For as many years as eBay has been in existence I have been bidding on and purchasing old process photographs with children and dogs. In recent years these have become a little too pricey for me to win often. The photograph above is one I recently purchased for a very decent price. It’s an ambrotype in a pristine Union case. In the case was a slip of paper that read Myrta Hill and Mrs. R. E. Smith, woohoo! For me this is the holy grail of photography finds. I can match the photograph with a family. After a brief search on Ancestry I found Myrta’s family and was able to contact the owner of their family tree and send them a copy of the photograph.
I love it when that happens. I love the investigative work that goes into this and I am all too familiar with the feeling of seeing new old photographs of relatives. Being online with the genealogy community has given me so many opportunities to communicate with relatives that I had no idea existed. They all are similar minded and very open to sharing what they have. There have been instances where I have met long-lost cousins with photographs in hand and others that have emailed me diary transcripts from the mid to late 1800’s.
In the past few months, with online connections, I have seen photographs of my father as a baby and my grandparents that I have never seen before. It’s really a wonderful experience. With this photograph arriving in the mail I was able to share that experience with a total stranger and that is something that makes searching these little treasures out worthwhile. I often wonder when I buy one of these what happened to the photograph’s family, especially when there isn’t any identifying information with or on the photo. Because of the time period of my collection we are going back a few generations and in my mind I know that someone’s estate was cleared out and things put up for auction. Either there were no family members left, they didn’t realize what was in the auctioned items or they didn’t care. Sad.
I have been the “keeper” of family photographs forever. Someone’s household is cleaned out the photographs come to me. I scan them, put them in chronological order and file the originals away. I currently have thousands of photographs from all branches of my family as well as Bill’s. The beauty of this is in the sharing. Being able to show other family members the photographs they have never seen. Sharing is a little gift on my part but very often it seems like a big gift to the receiver. I know, being on the receiving end is wonderful.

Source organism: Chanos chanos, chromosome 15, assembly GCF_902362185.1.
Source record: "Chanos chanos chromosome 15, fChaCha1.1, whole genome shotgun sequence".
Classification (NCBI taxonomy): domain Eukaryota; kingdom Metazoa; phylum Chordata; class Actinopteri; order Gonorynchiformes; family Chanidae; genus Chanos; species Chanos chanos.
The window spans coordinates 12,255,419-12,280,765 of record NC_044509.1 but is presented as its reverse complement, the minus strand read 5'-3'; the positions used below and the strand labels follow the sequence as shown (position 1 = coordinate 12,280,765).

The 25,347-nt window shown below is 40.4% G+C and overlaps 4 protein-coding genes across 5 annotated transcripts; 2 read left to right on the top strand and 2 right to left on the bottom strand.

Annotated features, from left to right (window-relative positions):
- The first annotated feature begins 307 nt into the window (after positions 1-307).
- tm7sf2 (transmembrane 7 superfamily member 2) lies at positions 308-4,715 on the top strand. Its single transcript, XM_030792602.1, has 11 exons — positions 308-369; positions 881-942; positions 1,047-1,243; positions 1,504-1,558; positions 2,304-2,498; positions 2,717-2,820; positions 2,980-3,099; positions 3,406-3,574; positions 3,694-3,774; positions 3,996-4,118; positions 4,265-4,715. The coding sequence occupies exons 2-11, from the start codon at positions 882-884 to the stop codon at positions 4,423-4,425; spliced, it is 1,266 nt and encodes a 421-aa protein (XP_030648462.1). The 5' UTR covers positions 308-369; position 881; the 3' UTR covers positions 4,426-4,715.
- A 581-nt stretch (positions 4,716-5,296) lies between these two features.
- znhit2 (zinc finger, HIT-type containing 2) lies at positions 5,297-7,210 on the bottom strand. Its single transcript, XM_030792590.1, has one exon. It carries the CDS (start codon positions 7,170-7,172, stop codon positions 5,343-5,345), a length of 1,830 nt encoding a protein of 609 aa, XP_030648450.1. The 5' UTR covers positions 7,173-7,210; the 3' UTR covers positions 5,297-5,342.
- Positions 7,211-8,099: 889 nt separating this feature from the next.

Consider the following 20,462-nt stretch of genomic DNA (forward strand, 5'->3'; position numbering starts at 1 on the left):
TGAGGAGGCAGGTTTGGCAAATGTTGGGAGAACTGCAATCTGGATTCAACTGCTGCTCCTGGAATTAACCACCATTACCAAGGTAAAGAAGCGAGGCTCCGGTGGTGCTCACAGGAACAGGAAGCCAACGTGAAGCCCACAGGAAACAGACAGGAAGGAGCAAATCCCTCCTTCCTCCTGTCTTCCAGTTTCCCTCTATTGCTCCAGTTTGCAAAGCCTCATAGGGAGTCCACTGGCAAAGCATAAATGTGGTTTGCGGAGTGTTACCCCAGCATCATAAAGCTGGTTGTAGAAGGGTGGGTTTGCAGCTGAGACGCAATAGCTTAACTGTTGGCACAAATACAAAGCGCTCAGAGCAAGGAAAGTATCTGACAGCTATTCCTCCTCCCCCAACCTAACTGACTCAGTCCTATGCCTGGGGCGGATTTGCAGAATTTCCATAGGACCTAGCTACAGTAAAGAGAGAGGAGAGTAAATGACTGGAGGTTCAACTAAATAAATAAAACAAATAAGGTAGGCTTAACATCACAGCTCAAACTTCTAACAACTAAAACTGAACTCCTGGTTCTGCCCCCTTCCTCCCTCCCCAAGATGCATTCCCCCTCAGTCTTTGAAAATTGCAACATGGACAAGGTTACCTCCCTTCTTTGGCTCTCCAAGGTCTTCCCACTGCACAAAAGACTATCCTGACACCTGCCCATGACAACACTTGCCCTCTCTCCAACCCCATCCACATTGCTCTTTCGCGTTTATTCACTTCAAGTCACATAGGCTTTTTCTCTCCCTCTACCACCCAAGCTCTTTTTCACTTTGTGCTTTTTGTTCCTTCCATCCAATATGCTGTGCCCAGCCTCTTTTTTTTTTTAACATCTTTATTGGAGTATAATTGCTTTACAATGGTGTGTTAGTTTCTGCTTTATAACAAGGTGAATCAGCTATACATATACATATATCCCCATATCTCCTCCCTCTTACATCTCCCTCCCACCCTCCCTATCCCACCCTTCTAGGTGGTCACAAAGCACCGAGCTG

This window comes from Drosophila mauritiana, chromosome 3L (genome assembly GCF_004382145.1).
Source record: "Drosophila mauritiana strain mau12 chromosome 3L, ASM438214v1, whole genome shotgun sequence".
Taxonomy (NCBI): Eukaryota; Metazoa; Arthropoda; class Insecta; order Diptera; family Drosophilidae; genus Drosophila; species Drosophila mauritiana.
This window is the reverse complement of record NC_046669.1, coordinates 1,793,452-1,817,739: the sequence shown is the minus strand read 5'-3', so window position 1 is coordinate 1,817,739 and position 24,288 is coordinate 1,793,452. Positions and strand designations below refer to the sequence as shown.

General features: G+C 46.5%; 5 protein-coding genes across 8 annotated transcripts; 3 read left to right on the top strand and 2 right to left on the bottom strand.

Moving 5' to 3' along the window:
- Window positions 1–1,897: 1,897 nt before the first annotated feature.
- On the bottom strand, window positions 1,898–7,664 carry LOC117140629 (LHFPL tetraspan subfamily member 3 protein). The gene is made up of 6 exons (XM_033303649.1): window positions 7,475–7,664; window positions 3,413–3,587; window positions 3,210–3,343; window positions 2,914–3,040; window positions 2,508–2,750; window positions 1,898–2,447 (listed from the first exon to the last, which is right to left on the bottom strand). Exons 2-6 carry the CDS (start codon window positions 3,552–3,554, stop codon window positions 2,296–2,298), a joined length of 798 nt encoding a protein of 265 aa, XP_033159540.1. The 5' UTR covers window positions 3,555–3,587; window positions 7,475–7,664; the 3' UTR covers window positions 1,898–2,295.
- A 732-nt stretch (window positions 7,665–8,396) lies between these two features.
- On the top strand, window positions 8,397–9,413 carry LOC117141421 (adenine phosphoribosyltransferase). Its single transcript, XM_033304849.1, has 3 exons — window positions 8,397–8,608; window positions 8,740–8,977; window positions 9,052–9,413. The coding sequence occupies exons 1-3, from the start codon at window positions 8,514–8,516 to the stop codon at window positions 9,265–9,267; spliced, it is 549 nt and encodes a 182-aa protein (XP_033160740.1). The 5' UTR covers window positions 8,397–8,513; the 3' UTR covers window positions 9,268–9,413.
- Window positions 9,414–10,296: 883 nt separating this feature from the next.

Posting will be a bit sporadic for another couple of weeks. I will be packing up all those photographs and moving them to Rowe (hopefully their final home). No small feat because moving them can be a real distraction. I have to just move them and not look at them until I have time. I expect regular postings to resume once I’m there. Send positive thoughts for a smooth transition!
4 thoughts on “New Old Photographs”
I have done the same thing. I never get tired of find and discovering the person and stories behind old photographs. When I lived in England I would go to any charity second hand sop I could and rummage threw to find old photos. There are someone’s life story caught in a snap shoot. My mothers’ home burnt down when she was a teenager and they lost all their family photos. Between the different genealogy websites I belong to I have found some of my mothers side of the family old photos that others have posted. I save them and re-post them on my Facebook page for other family to see them. My Aunt, my mothers sister is the only one left alive on that side of the family, and see is beyond thrilled with any photos I find because she has so little memories of her families members prior to the years that the fire burnt all their photos. Thanks for you post, it was enjoyable to read.
It’s nice to hear from like minded people. Thanks for reading.
Best of luck in your move. I also enjoy helping people find their family history. You do a great service when you do. Hope you have much luck with your bids and win at a low price.
Good luck with your move. And thanks for being the “kin keeper” in your families, and making history live for others.